Since the scope of our analysis is in DC, we may not generalize our findings to other states/areas where the situations and policies are distinct. Additionally, a number of factors contributed to arrests. We will only look at a few of them because of the limit of our data.

Like last time, we start with loading all the libraries. This is like getting coffee and tea ready to prepare for a friend’s visit.

library(tidyverse) # use the tidyverse universe
library(ggtext) # format texts/annotations in ggplots
library(GGally) # for more visualization options
library(ggpubr) # dot chart and plot arrangement
library(kableExtra) # format tables
library(gt) # for goog looking table
library(waffle) #waffle chart
library(extrafont) # for changing the glyph in waffle plots
library(fontawesome) # for changing the glyph in waffle plots

By Race

In the year 2021, law enforcement agents in DC arrested a total of 4380 people. For a city with less than 1 million residents (the most), this is roughly equivalent to one in 160 people.

As illustrated by the waffle plot in the figure below, the absolute majority of arrestees in these 4380 cases were African Americans. Around 90.82 percent of people who were arrested in DC in the year 2021 were African Americans, while the size of White arrestees was 10 times smaller. According to the 2021 Census data, 45% of DC residents, or 300,000 people, were Blacks. That is to say, approximately 1 out of 78 Blacks were at least arrested once in DC in 2021. Considering a series of socioeconomic consequences an arrest may bring, the disproportionality may promote institutionalization and perpetuate systematic racism in the city. But before we make any conclusion, we shall further look at our data.

To make our graph look nicer, I lumped two racial groups, “Asian” and “Pacific Islanders,” into one group, “Other race”. I then created a waffle plot.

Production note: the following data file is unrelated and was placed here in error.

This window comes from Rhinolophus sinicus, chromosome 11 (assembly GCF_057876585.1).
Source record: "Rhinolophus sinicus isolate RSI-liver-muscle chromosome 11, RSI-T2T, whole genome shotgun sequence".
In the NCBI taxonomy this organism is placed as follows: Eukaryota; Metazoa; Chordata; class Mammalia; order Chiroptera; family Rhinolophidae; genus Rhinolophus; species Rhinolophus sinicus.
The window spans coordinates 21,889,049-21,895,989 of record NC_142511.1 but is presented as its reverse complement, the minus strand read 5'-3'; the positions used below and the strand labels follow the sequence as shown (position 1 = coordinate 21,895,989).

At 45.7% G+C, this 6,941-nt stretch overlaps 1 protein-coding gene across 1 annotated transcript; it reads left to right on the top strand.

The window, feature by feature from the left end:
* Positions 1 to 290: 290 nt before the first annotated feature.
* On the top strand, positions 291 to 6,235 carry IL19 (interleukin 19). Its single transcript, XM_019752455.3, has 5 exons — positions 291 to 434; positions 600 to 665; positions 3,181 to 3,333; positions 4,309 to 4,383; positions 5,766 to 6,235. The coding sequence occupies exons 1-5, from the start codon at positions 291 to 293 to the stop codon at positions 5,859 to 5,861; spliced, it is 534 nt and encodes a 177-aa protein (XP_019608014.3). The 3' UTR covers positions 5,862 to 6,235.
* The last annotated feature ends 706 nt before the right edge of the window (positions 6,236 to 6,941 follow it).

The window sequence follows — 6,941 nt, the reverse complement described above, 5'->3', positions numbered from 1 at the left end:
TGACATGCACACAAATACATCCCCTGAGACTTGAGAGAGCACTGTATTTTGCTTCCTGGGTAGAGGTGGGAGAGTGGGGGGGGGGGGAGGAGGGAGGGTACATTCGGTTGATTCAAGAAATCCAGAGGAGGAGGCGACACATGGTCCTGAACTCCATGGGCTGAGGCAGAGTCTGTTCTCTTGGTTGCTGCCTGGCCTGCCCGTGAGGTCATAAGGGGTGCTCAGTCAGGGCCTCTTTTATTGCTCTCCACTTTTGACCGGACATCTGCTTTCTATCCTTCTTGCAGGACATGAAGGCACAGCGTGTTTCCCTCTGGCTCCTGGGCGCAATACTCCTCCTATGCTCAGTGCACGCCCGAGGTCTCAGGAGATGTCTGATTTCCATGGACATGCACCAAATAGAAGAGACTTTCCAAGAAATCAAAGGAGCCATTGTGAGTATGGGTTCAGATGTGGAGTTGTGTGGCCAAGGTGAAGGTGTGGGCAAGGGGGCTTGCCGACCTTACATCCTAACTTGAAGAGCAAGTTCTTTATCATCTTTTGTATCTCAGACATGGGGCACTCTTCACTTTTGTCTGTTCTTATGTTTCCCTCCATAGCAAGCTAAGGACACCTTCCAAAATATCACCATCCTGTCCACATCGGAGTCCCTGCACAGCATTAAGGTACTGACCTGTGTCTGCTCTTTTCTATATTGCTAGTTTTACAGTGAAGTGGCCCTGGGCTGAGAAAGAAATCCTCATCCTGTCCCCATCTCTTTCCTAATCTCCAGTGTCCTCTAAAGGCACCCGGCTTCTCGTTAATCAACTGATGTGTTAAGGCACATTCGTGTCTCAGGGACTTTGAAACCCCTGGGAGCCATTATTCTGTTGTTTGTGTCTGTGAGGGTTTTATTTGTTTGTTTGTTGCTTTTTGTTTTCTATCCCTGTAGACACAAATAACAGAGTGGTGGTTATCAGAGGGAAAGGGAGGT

dc21 <- dc21 %>%
mutate(race_new = fct_lump_n(race,
n = 2,
other_level = "Other races"))
dc21 %>%
count(race_new) %>%
gt() %>%
align = "left",
columns = race_new
) %>%
race_new = "Race",
n = "Count"
Table 1: A summary table of arrest count by race using gt()
c(Black = 40, White = 4, `Other Race` = 1),
rows = 4, size = 1.5,
colors = c("#12719e", "#cfe8f3", "#ececec"),
title = "African Americans represented 90% of over 4k arrests made by\n police officers in DC in 2021",
legend_pos = "top",
equal = FALSE) +
plot.caption = element_text(size = 12),
plot.title = element_text(size=15, face='bold')) +
labs(caption = "Note: One square represents 100 arrestees. \n The 'other race' category is scaled up to fit the grid.")
Figure 1: The race of arrestees

By Age and Sex

Understanding how ex-offenders transited out of their crime paths is important for crime prevention, gang regulation, and policy making. It is widely understood that age is an important factor in this transition. Most crimes are committed during adolescence, and as people get more matured and their brains are further developed (humans’ brains are not fully developed until 25), they also stop their criminal behaviors. This is the idea of the age-crime curve, an important theory in life-course criminology and the subfield in which my undergraduate professor and mentor specialize. The theory said that for most people, criminal activities perked when they were under 20 and diminished as people age. The trend generally stays true, but the distribution may vary slightly based on offenses. For a lot of crimes, the perk age is the mid-20s rather than 15/16ish. (I have a lot of stories in this from my experience doing restorative justice, but that is out of the scope of this post)